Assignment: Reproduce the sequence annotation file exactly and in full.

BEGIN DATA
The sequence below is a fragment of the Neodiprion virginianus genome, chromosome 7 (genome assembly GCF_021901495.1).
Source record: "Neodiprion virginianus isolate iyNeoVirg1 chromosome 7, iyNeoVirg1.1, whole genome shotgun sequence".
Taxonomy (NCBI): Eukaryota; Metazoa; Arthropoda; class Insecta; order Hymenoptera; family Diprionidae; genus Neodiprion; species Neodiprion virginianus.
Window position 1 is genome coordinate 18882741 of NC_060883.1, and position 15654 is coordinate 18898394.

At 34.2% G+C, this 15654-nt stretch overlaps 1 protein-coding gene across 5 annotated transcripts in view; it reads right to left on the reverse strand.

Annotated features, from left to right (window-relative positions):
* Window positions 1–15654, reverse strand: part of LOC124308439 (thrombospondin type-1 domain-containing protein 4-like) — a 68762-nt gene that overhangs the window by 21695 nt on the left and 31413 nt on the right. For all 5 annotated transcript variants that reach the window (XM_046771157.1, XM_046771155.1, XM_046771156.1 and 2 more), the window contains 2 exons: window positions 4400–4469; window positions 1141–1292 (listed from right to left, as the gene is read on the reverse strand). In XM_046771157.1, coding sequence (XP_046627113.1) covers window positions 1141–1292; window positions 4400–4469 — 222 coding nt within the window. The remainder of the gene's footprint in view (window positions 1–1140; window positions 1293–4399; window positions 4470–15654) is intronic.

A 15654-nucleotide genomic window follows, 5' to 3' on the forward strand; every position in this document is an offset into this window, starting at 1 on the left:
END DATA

The sequence below is a fragment of the Neodiprion virginianus genome, chromosome 7 (genome assembly GCF_021901495.1).
Source record: "Neodiprion virginianus isolate iyNeoVirg1 chromosome 7, iyNeoVirg1.1, whole genome shotgun sequence".
Taxonomy (NCBI): Eukaryota; Metazoa; Arthropoda; class Insecta; order Hymenoptera; family Diprionidae; genus Neodiprion; species Neodiprion virginianus.
Window position 1 is genome coordinate 18882741 of NC_060883.1, and position 15654 is coordinate 18898394.

At 34.2% G+C, this 15654-nt stretch overlaps 1 protein-coding gene across 5 annotated transcripts in view; it reads right to left on the reverse strand.

Annotated features, from left to right (window-relative positions):
* Window positions 1–15654, reverse strand: part of LOC124308439 (thrombospondin type-1 domain-containing protein 4-like) — a 68762-nt gene that overhangs the window by 21695 nt on the left and 31413 nt on the right. For all 5 annotated transcript variants that reach the window (XM_046771157.1, XM_046771155.1, XM_046771156.1 and 2 more), the window contains 2 exons: window positions 4400–4469; window positions 1141–1292 (listed from right to left, as the gene is read on the reverse strand). In XM_046771157.1, coding sequence (XP_046627113.1) covers window positions 1141–1292; window positions 4400–4469 — 222 coding nt within the window. The remainder of the gene's footprint in view (window positions 1–1140; window positions 1293–4399; window positions 4470–15654) is intronic.

A 15654-nucleotide genomic window follows, 5' to 3' on the forward strand; every position in this document is an offset into this window, starting at 1 on the left: